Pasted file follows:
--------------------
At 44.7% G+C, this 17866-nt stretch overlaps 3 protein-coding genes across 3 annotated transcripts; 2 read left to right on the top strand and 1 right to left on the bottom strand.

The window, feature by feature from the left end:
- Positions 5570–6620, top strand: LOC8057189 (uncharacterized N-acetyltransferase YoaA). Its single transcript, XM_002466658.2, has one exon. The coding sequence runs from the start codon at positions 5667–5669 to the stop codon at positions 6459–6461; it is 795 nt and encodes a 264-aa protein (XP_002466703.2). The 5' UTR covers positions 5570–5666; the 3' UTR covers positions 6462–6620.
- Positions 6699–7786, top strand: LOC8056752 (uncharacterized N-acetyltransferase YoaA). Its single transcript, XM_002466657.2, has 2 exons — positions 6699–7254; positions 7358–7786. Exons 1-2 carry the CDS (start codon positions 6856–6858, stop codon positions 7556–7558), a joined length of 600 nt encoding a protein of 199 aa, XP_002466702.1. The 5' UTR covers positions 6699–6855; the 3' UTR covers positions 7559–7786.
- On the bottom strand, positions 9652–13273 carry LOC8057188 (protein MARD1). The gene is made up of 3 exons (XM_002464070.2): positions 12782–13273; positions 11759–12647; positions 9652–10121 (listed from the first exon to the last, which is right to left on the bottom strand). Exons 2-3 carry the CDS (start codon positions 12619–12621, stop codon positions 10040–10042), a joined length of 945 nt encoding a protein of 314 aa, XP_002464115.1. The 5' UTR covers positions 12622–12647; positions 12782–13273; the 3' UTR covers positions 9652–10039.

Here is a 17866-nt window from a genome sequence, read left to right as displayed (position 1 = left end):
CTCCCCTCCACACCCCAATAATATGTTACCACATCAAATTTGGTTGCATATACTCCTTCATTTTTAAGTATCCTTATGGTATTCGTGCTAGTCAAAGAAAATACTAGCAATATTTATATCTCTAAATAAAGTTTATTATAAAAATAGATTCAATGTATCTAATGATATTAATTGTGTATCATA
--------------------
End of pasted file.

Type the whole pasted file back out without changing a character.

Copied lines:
At 44.7% G+C, this 17866-nt stretch overlaps 3 protein-coding genes across 3 annotated transcripts; 2 read left to right on the top strand and 1 right to left on the bottom strand.

The window, feature by feature from the left end:
- Positions 5570–6620, top strand: LOC8057189 (uncharacterized N-acetyltransferase YoaA). Its single transcript, XM_002466658.2, has one exon. The coding sequence runs from the start codon at positions 5667–5669 to the stop codon at positions 6459–6461; it is 795 nt and encodes a 264-aa protein (XP_002466703.2). The 5' UTR covers positions 5570–5666; the 3' UTR covers positions 6462–6620.
- Positions 6699–7786, top strand: LOC8056752 (uncharacterized N-acetyltransferase YoaA). Its single transcript, XM_002466657.2, has 2 exons — positions 6699–7254; positions 7358–7786. Exons 1-2 carry the CDS (start codon positions 6856–6858, stop codon positions 7556–7558), a joined length of 600 nt encoding a protein of 199 aa, XP_002466702.1. The 5' UTR covers positions 6699–6855; the 3' UTR covers positions 7559–7786.
- On the bottom strand, positions 9652–13273 carry LOC8057188 (protein MARD1). The gene is made up of 3 exons (XM_002464070.2): positions 12782–13273; positions 11759–12647; positions 9652–10121 (listed from the first exon to the last, which is right to left on the bottom strand). Exons 2-3 carry the CDS (start codon positions 12619–12621, stop codon positions 10040–10042), a joined length of 945 nt encoding a protein of 314 aa, XP_002464115.1. The 5' UTR covers positions 12622–12647; positions 12782–13273; the 3' UTR covers positions 9652–10039.

Here is a 17866-nt window from a genome sequence, read left to right as displayed (position 1 = left end):
CTCCCCTCCACACCCCAATAATATGTTACCACATCAAATTTGGTTGCATATACTCCTTCATTTTTAAGTATCCTTATGGTATTCGTGCTAGTCAAAGAAAATACTAGCAATATTTATATCTCTAAATAAAGTTTATTATAAAAATAGATTCAATGTATCTAATGATATTAATTGTGTATCATA